Elliott further explained the AWS Spot Instances offering: “Spot Instances are excess EC2 instances whose price is based on real-time supply and demand. When you request an EC2 Instance via a Spot request, you specify a bid price; as long as your bid exceeds the Spot price, you are provisioned a Spot Instance. When the Spot price exceeds your bid, your Spot Instance is interrupted.”
OptiSpotter won the Amazon award for its innovative approach that transforms research computing from massive, multi-hour On-Demand jobs into hundreds of smaller pieces that can effectively use Spot Instances. The hedge fund’s research turnaround time was sped up five to ten times—a critical competitive advantage in today’s fast-moving market conditions—and its costs were reduced 90 percent.
“Princeton Consultants’ OptiSpotter is an exciting, innovative application taking advantage of AWS Spot Instances that dramatically improves the speed and cost-effectiveness of big data quantitative research,” Matt Wood, chief data scientist at AWS, said in a statement. “The judges of our first Spotathon coding challenge were impressed with their creative approach.”
“We see a new world in research and data processing,” said Steve Sashihara, CEO of Princeton Consultants, in a statement. “For time-sensitive big data research, renting processing capacity from AWS is an attractive alternative to buying and maintaining supercomputers. Our approach and OptiSpotter application make access to AWS through the use of Spot Instances even more compelling.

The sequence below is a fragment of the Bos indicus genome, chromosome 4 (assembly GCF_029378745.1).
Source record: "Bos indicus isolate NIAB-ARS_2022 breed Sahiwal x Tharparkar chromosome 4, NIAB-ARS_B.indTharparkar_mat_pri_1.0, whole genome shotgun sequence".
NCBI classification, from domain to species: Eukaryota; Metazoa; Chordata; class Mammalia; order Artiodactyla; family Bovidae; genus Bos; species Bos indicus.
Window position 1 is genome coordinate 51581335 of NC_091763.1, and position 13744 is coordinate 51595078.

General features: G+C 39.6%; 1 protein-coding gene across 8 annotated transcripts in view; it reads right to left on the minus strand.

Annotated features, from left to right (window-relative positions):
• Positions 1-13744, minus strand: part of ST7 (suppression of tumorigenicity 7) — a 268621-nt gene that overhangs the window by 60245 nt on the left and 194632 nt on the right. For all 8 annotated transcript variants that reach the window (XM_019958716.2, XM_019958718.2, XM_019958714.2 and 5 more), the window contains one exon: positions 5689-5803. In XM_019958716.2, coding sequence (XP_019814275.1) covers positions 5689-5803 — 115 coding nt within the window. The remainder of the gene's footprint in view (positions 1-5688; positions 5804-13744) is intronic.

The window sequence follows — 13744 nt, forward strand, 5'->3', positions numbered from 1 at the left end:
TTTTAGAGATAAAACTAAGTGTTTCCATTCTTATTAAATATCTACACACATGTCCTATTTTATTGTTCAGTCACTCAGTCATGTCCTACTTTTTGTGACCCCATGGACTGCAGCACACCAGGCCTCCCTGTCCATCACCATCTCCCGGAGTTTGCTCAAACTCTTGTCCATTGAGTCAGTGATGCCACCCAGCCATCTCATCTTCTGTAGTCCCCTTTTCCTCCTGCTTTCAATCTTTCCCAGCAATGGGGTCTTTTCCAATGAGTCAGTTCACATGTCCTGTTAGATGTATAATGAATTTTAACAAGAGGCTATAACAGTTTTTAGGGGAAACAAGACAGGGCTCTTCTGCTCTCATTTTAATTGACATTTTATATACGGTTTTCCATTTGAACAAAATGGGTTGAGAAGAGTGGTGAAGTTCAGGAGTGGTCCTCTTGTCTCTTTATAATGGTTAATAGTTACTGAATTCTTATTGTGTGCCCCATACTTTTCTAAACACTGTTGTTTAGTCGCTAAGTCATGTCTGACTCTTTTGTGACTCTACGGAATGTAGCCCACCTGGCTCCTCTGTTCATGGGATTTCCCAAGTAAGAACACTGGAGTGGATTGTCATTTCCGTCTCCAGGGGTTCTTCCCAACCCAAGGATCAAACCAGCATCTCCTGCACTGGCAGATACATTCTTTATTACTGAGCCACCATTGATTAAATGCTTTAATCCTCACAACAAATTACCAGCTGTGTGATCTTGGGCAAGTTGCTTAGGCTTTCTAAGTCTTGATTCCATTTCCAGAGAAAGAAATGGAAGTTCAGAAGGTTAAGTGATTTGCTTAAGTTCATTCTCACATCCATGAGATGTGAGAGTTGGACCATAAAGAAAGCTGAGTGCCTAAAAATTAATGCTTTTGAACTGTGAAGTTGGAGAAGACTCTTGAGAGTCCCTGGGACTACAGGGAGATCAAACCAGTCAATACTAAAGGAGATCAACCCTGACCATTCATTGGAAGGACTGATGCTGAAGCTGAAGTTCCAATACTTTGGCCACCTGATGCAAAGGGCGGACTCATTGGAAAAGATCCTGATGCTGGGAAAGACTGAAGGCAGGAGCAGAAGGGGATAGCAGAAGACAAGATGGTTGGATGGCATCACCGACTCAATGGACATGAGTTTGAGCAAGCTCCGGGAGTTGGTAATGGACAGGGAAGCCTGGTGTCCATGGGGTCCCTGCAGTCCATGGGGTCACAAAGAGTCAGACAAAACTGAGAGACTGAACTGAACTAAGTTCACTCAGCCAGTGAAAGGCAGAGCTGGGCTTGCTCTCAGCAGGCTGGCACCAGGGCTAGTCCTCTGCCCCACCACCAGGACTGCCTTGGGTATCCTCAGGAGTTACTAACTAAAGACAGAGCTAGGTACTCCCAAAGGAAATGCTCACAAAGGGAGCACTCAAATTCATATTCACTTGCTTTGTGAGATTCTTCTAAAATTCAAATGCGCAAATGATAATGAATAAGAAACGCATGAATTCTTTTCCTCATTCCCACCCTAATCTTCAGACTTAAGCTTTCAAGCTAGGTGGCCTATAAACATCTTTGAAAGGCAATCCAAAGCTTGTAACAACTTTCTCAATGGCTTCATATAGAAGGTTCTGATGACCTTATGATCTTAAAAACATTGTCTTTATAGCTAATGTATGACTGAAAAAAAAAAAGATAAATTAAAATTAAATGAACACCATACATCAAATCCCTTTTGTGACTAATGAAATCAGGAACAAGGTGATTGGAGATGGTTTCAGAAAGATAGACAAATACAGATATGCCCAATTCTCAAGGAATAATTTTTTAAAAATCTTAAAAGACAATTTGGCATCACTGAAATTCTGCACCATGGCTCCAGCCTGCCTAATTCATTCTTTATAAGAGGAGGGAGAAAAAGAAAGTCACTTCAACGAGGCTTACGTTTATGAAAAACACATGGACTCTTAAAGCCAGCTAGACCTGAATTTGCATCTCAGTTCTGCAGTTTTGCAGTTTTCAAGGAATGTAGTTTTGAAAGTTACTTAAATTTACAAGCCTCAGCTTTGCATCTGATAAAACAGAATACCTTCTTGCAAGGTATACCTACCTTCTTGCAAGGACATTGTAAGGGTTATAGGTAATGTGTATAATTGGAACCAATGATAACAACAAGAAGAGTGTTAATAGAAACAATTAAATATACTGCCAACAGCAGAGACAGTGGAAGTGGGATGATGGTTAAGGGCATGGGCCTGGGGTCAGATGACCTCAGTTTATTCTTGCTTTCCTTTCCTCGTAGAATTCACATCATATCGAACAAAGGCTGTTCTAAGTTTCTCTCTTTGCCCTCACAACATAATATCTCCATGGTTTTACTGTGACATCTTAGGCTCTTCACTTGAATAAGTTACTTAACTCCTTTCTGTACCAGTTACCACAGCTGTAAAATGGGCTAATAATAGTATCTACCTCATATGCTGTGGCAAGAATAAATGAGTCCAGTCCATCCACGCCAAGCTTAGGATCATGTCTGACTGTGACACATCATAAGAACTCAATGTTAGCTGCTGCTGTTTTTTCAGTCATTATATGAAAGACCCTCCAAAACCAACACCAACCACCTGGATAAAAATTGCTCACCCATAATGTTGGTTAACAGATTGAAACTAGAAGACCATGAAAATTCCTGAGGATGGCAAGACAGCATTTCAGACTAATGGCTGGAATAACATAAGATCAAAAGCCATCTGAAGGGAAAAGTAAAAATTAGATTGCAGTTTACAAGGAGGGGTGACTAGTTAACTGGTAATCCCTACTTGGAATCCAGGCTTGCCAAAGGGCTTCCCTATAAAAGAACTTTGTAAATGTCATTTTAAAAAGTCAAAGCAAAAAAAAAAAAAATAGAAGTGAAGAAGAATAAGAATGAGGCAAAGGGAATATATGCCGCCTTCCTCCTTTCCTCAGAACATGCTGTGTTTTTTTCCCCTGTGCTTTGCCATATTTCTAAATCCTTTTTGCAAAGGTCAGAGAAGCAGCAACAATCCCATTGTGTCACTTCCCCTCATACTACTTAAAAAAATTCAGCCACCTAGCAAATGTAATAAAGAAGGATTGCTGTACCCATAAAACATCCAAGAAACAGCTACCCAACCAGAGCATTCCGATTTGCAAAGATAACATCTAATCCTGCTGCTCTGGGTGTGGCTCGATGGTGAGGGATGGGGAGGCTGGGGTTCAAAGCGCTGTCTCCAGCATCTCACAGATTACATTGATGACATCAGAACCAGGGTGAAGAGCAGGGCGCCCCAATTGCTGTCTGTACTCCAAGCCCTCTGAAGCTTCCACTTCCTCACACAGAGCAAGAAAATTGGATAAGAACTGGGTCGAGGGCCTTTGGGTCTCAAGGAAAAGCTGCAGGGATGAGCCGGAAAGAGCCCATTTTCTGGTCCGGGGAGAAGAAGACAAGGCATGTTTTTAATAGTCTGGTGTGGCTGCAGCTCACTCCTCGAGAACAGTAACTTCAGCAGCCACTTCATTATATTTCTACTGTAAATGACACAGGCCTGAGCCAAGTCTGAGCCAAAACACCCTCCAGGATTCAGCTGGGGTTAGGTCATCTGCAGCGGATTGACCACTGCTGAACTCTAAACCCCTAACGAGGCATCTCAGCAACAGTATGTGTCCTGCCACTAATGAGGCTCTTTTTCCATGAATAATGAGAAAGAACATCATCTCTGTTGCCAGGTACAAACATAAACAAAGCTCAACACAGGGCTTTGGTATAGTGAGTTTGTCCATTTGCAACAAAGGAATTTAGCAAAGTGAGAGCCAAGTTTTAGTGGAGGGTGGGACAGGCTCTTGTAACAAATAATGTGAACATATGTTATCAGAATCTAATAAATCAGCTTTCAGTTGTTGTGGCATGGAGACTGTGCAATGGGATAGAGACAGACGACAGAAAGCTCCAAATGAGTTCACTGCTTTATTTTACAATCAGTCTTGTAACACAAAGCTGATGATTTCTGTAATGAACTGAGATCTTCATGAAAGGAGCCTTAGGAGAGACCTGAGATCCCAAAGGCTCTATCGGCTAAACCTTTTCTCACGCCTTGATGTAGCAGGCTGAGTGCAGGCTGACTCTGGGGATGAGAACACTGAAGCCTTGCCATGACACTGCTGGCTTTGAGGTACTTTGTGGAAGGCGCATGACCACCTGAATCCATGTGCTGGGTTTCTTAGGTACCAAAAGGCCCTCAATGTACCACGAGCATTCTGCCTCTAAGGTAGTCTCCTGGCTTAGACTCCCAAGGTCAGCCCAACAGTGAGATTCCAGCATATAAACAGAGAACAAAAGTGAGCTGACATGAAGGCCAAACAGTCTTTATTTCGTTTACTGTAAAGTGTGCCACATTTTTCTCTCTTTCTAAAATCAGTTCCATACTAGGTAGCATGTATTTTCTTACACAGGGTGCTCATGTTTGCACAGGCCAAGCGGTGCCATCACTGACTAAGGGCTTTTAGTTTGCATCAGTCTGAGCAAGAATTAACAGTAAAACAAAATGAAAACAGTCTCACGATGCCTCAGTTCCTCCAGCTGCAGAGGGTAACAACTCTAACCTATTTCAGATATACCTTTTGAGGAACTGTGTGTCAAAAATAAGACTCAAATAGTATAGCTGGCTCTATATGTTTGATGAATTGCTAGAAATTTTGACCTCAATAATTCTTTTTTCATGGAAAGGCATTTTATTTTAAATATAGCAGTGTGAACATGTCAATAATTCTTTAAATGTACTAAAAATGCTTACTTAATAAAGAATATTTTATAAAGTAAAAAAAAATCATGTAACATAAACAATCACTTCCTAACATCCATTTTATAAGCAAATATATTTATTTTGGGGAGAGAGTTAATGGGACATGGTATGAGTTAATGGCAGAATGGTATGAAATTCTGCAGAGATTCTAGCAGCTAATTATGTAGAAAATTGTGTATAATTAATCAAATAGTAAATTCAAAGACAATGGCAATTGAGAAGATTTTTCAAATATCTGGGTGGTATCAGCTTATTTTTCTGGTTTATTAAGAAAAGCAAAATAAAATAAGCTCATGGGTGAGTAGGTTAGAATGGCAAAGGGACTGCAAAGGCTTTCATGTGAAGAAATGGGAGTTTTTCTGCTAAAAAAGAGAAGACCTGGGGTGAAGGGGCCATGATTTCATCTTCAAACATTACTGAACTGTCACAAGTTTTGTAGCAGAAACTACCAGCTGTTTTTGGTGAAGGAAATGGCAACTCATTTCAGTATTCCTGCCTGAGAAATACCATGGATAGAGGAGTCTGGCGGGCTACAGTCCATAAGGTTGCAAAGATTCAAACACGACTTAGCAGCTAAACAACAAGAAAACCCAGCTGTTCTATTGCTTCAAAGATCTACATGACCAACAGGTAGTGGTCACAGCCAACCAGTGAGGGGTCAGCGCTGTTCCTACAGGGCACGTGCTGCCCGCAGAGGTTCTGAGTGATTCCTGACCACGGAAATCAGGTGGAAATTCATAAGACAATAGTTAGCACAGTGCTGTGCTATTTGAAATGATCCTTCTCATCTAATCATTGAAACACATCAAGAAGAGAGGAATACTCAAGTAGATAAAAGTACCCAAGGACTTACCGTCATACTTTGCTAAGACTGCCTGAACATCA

Sashihara said he sees potential use of OptiSpotter by all sizes of organizations in which researchers seek significantly faster throughput and lower processing costs in the Amazon cloud. Princeton Consultants customizes OptiSpotter to the client’s needs.
“OptiSpotter maps massive, multi-hour jobs into thousands of small sub-jobs, queues them based on memory and I/O requirements, then it monitors the Spot price history and queues of outstanding jobs to determine the most efficient way to deploy Spot Instances,” Elliott said.
Meanwhile, AWS gave honorable mention to a couple of other organizations for their use of Spot Instances. The first is Numerate‘s drug discovery application built on its Numatix platform. Numatix accelerates drug discovery while reducing EC2 compute costs by more than 80 percent, Elliott said.
“Numerate’s proprietary machine-learning algorithms predict the properties of small (drug-like) molecules and run Numatix on EC2 Spot Instances to scale to 10,000 cores to search large sets of molecules (>100 million) and identify those likely to lead to new drugs,” Elliott said in his post. “All this for $100 per hour. Numerate’s use of Spot Instances enables them to search enormous chemistry spaces in hours, and flexibly decide how fast they require results and how deep to conduct their analyses. Numerate plans to open Numatix up for broader use beyond drug discovery and is another exemplary case of a powerful cloud solution that reduces computational costs and time-to-results so that scientists can rapidly iterate on their discoveries.”
The second honorable mention went to Lawrence Berkeley National Laboratories’ (LBL) Turbine Science Gateway (TSG), which supports the Department of Energy’s Carbon Capture Simulation Initiative (CCSI) by providing a Web application and execution environment for running and managing scientific applications and storing and archiving results, Elliott said.
“Utilizing TSG, simulation runs that would take months on a single machine can be done overnight on EC2, running tens of thousands of simulations on hundreds of Spot instances and saving over 70 percent on EC2 compute costs.”